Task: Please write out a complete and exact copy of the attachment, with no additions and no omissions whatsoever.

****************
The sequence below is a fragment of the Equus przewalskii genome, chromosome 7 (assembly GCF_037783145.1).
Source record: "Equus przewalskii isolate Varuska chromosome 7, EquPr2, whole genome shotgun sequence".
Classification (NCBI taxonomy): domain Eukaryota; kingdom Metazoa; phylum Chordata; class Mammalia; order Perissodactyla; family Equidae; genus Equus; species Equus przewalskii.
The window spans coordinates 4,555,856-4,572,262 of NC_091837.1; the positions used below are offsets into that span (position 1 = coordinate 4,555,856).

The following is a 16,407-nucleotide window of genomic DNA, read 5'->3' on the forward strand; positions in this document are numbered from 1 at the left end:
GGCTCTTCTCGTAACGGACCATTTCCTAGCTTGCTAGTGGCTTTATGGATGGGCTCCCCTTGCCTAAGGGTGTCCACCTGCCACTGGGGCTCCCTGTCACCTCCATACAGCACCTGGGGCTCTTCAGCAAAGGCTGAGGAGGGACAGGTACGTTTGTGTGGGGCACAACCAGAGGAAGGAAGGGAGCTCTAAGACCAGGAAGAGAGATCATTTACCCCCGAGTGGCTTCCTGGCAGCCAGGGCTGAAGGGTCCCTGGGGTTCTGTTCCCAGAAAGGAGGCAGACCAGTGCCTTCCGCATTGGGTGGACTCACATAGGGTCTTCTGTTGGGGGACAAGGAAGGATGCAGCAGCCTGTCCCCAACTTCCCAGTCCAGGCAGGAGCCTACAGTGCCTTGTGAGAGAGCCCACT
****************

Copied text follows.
The sequence below is a fragment of the Equus przewalskii genome, chromosome 7 (assembly GCF_037783145.1).
Source record: "Equus przewalskii isolate Varuska chromosome 7, EquPr2, whole genome shotgun sequence".
Classification (NCBI taxonomy): domain Eukaryota; kingdom Metazoa; phylum Chordata; class Mammalia; order Perissodactyla; family Equidae; genus Equus; species Equus przewalskii.
The window spans coordinates 4,555,856-4,572,262 of NC_091837.1; the positions used below are offsets into that span (position 1 = coordinate 4,555,856).

The following is a 16,407-nucleotide window of genomic DNA, read 5'->3' on the forward strand; positions in this document are numbered from 1 at the left end:
GGCTCTTCTCGTAACGGACCATTTCCTAGCTTGCTAGTGGCTTTATGGATGGGCTCCCCTTGCCTAAGGGTGTCCACCTGCCACTGGGGCTCCCTGTCACCTCCATACAGCACCTGGGGCTCTTCAGCAAAGGCTGAGGAGGGACAGGTACGTTTGTGTGGGGCACAACCAGAGGAAGGAAGGGAGCTCTAAGACCAGGAAGAGAGATCATTTACCCCCGAGTGGCTTCCTGGCAGCCAGGGCTGAAGGGTCCCTGGGGTTCTGTTCCCAGAAAGGAGGCAGACCAGTGCCTTCCGCATTGGGTGGACTCACATAGGGTCTTCTGTTGGGGGACAAGGAAGGATGCAGCAGCCTGTCCCCAACTTCCCAGTCCAGGCAGGAGCCTACAGTGCCTTGTGAGAGAGCCCACT